ST. GEORGE — A fleet of app-accessible electric scooters that rolled out in St. George nearly seven months ago has proven more successful than city officials first anticipated.
What began with a fleet of 100 scooters, scattered for rent at approximately 30 locations around town, has quickly expanded to 400.
Marc Mortensen, director of support services, said if the demand increases, the city has authorized an additional 200 scooters to join the fleet.
The program has created synergy through a partnership between the city, Spin – an electric scooter company owned by Ford Motor Company – and Boston-based Zagster, the entity that provides fleet management and maintenance, as well as involvement in the city’s bike-share program.
“As you read articles throughout the country, you’ve heard the horror stories in some cities about their scooter programs, and our experience has been entirely different,” Mortensen said. “I think a lot of the success has to do with the partnerships we’ve developed.”
Mortensen credits the success of the program with how well all of the partners involved have worked together in bringing the e-scooter program to St. George.
Shortly after launch, ridership outpaced expectations, averaging 18,000 trips a month, Mortensen added.
According to the San Francisco-based Spin, there have been more than 100,000 trips on an e-scooter in St. George, averaging just over 11 minutes per ride and 2.3 miles in distance.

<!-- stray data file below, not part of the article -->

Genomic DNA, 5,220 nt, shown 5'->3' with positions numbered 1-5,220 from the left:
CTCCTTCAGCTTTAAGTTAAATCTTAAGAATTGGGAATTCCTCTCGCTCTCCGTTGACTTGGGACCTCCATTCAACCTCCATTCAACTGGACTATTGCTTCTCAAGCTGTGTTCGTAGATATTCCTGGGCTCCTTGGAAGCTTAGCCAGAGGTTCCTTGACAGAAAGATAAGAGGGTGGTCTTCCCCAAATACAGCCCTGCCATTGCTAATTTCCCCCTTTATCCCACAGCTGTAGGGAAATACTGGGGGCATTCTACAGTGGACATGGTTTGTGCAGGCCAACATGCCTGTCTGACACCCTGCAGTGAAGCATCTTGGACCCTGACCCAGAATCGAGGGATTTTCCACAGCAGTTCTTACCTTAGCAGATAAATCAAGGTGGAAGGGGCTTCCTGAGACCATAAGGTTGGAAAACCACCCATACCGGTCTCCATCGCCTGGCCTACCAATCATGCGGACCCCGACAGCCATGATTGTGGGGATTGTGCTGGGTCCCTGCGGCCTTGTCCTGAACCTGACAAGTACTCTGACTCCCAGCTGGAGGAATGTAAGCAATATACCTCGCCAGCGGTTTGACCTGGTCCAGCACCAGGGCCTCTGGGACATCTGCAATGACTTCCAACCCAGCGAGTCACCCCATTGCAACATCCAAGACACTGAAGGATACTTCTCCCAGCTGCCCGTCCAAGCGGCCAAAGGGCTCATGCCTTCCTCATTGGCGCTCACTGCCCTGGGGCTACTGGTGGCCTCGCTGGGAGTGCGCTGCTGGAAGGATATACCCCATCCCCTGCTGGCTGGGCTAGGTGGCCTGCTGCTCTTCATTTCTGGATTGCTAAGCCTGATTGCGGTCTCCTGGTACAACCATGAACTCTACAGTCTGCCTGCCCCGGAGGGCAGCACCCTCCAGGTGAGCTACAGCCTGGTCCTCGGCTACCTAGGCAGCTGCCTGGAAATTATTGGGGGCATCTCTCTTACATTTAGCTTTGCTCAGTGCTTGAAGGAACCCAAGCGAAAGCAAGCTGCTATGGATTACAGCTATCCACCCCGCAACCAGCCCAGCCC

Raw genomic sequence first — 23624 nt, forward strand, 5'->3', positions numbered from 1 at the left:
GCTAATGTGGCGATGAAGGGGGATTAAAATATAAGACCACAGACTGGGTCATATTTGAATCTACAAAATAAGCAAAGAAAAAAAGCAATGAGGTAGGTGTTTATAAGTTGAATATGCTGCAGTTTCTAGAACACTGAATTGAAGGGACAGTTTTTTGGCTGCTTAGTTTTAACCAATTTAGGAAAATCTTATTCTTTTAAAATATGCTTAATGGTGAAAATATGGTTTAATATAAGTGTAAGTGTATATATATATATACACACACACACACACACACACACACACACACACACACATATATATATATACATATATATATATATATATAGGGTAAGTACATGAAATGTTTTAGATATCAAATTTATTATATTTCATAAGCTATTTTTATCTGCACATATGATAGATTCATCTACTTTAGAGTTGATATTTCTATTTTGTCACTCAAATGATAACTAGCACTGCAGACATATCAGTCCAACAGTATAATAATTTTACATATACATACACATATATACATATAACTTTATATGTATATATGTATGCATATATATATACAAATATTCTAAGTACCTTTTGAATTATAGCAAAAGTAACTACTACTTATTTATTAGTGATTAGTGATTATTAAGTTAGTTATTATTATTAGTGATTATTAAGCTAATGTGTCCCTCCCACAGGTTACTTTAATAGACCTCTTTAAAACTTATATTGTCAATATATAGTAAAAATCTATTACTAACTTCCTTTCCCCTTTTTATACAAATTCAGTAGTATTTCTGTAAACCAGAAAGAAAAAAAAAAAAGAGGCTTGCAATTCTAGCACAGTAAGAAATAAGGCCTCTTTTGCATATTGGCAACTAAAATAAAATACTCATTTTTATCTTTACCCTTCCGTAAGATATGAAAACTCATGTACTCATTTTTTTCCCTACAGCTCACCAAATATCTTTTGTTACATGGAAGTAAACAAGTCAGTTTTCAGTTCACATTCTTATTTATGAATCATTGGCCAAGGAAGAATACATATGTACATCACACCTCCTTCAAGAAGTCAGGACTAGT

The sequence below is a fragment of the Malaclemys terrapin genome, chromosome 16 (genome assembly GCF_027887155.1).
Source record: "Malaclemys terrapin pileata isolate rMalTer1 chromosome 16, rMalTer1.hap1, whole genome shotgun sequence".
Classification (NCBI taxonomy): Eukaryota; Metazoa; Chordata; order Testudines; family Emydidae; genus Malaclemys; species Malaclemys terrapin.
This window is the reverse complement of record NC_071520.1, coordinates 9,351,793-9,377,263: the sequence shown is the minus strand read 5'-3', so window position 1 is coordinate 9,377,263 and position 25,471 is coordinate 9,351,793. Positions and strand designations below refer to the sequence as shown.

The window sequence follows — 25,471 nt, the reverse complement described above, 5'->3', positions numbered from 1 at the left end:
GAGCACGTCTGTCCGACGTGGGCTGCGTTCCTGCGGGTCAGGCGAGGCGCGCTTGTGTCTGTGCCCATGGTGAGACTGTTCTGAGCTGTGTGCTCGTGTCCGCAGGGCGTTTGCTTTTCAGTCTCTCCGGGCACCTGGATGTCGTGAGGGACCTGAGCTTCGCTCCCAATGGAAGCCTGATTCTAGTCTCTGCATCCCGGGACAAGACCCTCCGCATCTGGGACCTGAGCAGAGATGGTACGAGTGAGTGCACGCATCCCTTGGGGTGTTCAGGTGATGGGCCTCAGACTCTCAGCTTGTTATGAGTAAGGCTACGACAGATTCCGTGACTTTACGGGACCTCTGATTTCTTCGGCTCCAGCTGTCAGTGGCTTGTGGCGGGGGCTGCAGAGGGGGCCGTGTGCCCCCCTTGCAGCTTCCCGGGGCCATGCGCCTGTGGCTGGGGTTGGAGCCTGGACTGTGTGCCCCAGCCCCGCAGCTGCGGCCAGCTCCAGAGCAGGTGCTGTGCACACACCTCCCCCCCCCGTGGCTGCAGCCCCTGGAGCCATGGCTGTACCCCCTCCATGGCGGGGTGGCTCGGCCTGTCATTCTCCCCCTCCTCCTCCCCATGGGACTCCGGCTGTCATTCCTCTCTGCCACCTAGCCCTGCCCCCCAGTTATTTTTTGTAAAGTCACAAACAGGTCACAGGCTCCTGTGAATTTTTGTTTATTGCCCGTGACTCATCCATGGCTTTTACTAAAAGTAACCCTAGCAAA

One of the largest demographics using the scooters are students attending Dixie State University.
“Visually, and based on my personal observations, I do see students on scooters all the time, as well as faculty,” said Stacy Schmidt, public relations coordinator at Dixie State. “Faculty often will grab a scooter if we need to get from one building to another, so it’s actually more widespread than just student use.”
“They have definitely elevated our ability to get around on campus,” Schmidt said. “Even though we are a small campus, it’s a nice value add to have them here.”
Although ridership has declined somewhat during the summer because of the relatively hot weather and fluctuating student usage, it was something city officials anticipated.
“We suspect the numbers will rise with the beautiful weather we are having, going into our heavy tourist season and school back in session,” Mortensen said.
Another large segment of ridership is from tourists visiting St. George.
“A lot of people visiting larger cities expect to find a scooter, and many tourists are pleasantly surprised that we have them here,” Mortensen said. “We’ve seen entire families on the trail system … as well as riding throughout our entire city.”
The scooters have GPS capability that allows the city to track where and how they are being used.
“One of the great things about this program is we can generate data that we can use,” Mortensen said. “We can use the data to know where people are riding, and we can make spot improvements for active transportation not only for the scooters but for bicycles and pedestrians.”
Phil LeClare, Zagster’s head of public relations agrees the partnership has been a win-win for everyone.
“At eye level, we are really pleased with the adoption of St. George, in fact since (March) we’ve rolled out programs in Provo and recently in Orem based largely on the success we are seeing in St. George,” LeClare said. “Things are going really well.”
While the specifics of the data information are proprietary to Spin, city officials said the heaviest scooter traffic is between Bluff Street and River Road, Diagonal Street to 700 South and throughout the entirety of the trail system.
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